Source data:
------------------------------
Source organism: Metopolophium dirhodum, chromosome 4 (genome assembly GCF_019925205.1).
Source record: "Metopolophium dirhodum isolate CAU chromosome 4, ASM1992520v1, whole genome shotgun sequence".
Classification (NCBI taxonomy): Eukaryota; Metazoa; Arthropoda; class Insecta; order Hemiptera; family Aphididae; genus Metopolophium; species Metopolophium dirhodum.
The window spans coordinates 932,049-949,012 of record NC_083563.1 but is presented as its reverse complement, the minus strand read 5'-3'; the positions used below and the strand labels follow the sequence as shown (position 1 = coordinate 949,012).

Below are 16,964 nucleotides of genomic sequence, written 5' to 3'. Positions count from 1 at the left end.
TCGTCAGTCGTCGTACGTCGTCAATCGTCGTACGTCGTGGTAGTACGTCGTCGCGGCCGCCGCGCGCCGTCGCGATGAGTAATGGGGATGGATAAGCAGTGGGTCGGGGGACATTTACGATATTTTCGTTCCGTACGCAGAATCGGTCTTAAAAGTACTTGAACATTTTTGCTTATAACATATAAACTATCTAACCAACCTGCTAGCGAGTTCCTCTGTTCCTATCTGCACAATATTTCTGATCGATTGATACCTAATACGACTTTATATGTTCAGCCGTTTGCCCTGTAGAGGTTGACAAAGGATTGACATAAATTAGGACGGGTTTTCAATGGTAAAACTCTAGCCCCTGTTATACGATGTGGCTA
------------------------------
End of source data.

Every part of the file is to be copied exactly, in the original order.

Source organism: Metopolophium dirhodum, chromosome 4 (genome assembly GCF_019925205.1).
Source record: "Metopolophium dirhodum isolate CAU chromosome 4, ASM1992520v1, whole genome shotgun sequence".
Classification (NCBI taxonomy): Eukaryota; Metazoa; Arthropoda; class Insecta; order Hemiptera; family Aphididae; genus Metopolophium; species Metopolophium dirhodum.
The window spans coordinates 932,049-949,012 of record NC_083563.1 but is presented as its reverse complement, the minus strand read 5'-3'; the positions used below and the strand labels follow the sequence as shown (position 1 = coordinate 949,012).

Below are 16,964 nucleotides of genomic sequence, written 5' to 3'. Positions count from 1 at the left end.
TCGTCAGTCGTCGTACGTCGTCAATCGTCGTACGTCGTGGTAGTACGTCGTCGCGGCCGCCGCGCGCCGTCGCGATGAGTAATGGGGATGGATAAGCAGTGGGTCGGGGGACATTTACGATATTTTCGTTCCGTACGCAGAATCGGTCTTAAAAGTACTTGAACATTTTTGCTTATAACATATAAACTATCTAACCAACCTGCTAGCGAGTTCCTCTGTTCCTATCTGCACAATATTTCTGATCGATTGATACCTAATACGACTTTATATGTTCAGCCGTTTGCCCTGTAGAGGTTGACAAAGGATTGACATAAATTAGGACGGGTTTTCAATGGTAAAACTCTAGCCCCTGTTATACGATGTGGCTA